This Week’s 10 Most Important Art News Stories
Catch up on the latest art news with our rundown of the 10 stories you need to know this week.
Temple of Baal-Shamin in Palmyra, Syria courtesy Bernard Gagnon via Creative Commons.
Khaled al-Asaad, the chief of antiquities in Palmyra, Syria, was publicly beheaded by ISIS on Tuesday. The 82-year-old scholar was captured a month ago and held in captivity while the group questioned him on the whereabouts of treasures in the city. Palmyra’s historic ruins have so far avoided the destruction perpetrated on other ancient sites captured by ISIS. (via The Guardian)
Update: Since the time of publishing, reports that ISIS has set off explosions in Palmyra’s Temple of Baalshamin— one of the better-preserved pieces of architecture in the Roman-era Unesco World Heritage site—have been confirmed by Syrian officials. The exact timeline of its destruction is in dispute, with some saying it took place as recently as Sunday.
The Italian ministry of culture has appointed 20 new directors to its state museums. The new hires are split evenly between men and women and include seven non-Italian Europeans. Among them, German art historian and curator at Minneapolis Institute of Arts Eike Schmidt will become the first foreign director of Florence’s Uffizi Gallery and Walters Art Museum curator Martina Bagnoli will head the Estense Gallery in Modena. (via The Art Newspaper, Artforum)
Forbes published an exposé on the Academy of Art University (AAU), which, under the leadership of Elisa Stephens, has transformed from a regional institution into one of the nation’s largest private art universities. As Katia Savchuk reports, the university lures “starry-eyed art students into taking on massive amounts of debt based on the ‘revolutionary principle’ (Stephens’ phrase) that anyone can make a career as a professional artist. No observable talent is required to gain admission to AAU. The school will accept anyone who has a high school diploma and is willing to pay the $22,000 annual tuition (excluding room and board), no art portfolio required.” (via Forbes)
Missouri’s Kansas City Art Institute received an anonymous donation of $25 million this week, as it celebrated its 130th anniversary. The college, which has trained the likes of Robert Rauschenberg, Nick Cave, and Walt Disney, will be using the money to renovate its campus and increase the number of scholarships awarded. (via the New York Times)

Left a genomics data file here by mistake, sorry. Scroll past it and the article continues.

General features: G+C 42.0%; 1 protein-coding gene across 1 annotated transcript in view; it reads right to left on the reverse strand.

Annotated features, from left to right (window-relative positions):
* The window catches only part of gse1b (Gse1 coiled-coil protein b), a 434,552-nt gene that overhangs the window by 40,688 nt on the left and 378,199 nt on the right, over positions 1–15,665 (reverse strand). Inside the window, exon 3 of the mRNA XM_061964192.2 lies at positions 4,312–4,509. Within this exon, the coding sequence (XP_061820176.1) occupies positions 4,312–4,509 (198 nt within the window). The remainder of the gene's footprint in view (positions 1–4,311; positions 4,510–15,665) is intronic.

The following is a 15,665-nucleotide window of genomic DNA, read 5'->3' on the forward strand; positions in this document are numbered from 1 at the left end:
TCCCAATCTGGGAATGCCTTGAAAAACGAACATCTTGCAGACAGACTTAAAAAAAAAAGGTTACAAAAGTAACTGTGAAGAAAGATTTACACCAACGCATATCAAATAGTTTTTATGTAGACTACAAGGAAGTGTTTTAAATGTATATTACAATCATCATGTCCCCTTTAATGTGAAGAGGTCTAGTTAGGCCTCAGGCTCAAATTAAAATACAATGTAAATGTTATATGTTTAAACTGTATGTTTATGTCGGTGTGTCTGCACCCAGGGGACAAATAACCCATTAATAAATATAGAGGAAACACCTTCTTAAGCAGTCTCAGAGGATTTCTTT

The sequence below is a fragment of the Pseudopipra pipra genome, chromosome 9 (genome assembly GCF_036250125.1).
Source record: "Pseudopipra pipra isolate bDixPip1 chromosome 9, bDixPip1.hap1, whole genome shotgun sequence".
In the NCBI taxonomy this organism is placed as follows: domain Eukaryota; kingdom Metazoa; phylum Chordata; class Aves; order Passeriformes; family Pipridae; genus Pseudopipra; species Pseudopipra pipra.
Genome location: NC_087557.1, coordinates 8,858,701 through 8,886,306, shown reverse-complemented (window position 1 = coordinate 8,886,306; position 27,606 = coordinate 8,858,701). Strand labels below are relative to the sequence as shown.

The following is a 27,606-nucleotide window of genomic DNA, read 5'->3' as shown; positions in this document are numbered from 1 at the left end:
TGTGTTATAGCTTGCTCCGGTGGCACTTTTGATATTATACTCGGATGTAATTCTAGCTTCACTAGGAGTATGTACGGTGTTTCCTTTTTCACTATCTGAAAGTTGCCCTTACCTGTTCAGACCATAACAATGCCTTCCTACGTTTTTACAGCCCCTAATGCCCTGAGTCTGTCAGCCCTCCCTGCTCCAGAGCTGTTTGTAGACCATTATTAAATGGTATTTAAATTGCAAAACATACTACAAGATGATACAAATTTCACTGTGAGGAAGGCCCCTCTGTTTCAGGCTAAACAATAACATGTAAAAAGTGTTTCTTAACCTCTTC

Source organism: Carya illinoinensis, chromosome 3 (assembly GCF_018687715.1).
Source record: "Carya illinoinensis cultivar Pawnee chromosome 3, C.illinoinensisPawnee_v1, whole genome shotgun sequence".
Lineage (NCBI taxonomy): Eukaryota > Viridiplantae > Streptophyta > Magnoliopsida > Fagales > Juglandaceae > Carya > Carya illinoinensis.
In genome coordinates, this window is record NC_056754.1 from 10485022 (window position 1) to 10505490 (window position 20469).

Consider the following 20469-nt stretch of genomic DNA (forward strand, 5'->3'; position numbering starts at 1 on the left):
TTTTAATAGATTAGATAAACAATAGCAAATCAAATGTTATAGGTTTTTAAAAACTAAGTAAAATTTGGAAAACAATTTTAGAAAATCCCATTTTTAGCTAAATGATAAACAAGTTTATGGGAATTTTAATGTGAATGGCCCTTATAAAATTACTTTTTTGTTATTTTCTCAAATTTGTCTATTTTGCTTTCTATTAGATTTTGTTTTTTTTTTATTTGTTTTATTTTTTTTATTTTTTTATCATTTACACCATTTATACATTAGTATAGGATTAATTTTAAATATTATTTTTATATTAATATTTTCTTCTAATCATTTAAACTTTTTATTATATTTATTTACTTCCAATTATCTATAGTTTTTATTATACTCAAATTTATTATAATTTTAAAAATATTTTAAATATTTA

The Moscow Manege’s “Sculptures We Do Not See” exhibition was vandalized by members of the right-wing Christian activist group God’s Will. Four works by Vadim Sidur and one by Megasoma Mars were damaged in the attack, during which organizer Dmitry ‘Enteo’ Tsorionov made claims that the gallery was breaking laws by mocking Jesus Christ and the Virgin Mary. (via the Guardian)
Michael Govan will receive the 2015 Leo Award from Independent Curators International (ICI). The award is given to those who have made groundbreaking contributions while supporting contemporary artists. Govan ishas been the director of the Los Angeles County Museum of Art (LACMA), a position he has held since 2006, before which he was both president and director of Dia Art Foundation. (via ARTnews)
A red sandstone Roman altar was stolen from the Senhouse Museum in Maryport on Thursday. Discovered in 1880 and a part of the Netherhall Collection, the altar was “forcibly wrenched” from a display during opening hours. (via BBC News)
Vice chairman of the Whitney Museum’s board of trustees, 82-year-old Melva Bucksbaum died this week. The extensive collector and trustee at numerous other institutions created the prestigious Bucksbaum Award, the $100,000 prize presented to an artist showing in the Whitney Biennial. (via ARTnews)